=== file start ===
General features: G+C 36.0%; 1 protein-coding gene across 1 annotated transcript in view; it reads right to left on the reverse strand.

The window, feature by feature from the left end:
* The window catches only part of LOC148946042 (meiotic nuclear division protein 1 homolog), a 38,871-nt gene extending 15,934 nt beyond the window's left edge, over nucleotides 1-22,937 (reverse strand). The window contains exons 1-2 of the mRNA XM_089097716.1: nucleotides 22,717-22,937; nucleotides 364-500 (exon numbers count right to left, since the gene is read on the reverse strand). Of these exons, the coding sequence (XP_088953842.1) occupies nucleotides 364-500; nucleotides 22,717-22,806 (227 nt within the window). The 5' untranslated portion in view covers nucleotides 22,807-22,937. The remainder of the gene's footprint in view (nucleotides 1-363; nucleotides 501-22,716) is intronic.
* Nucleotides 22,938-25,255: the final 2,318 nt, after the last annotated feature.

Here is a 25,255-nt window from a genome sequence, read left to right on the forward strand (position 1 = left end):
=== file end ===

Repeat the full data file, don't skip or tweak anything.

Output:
General features: G+C 36.0%; 1 protein-coding gene across 1 annotated transcript in view; it reads right to left on the reverse strand.

The window, feature by feature from the left end:
* The window catches only part of LOC148946042 (meiotic nuclear division protein 1 homolog), a 38,871-nt gene extending 15,934 nt beyond the window's left edge, over nucleotides 1-22,937 (reverse strand). The window contains exons 1-2 of the mRNA XM_089097716.1: nucleotides 22,717-22,937; nucleotides 364-500 (exon numbers count right to left, since the gene is read on the reverse strand). Of these exons, the coding sequence (XP_088953842.1) occupies nucleotides 364-500; nucleotides 22,717-22,806 (227 nt within the window). The 5' untranslated portion in view covers nucleotides 22,807-22,937. The remainder of the gene's footprint in view (nucleotides 1-363; nucleotides 501-22,716) is intronic.
* Nucleotides 22,938-25,255: the final 2,318 nt, after the last annotated feature.

Here is a 25,255-nt window from a genome sequence, read left to right on the forward strand (position 1 = left end):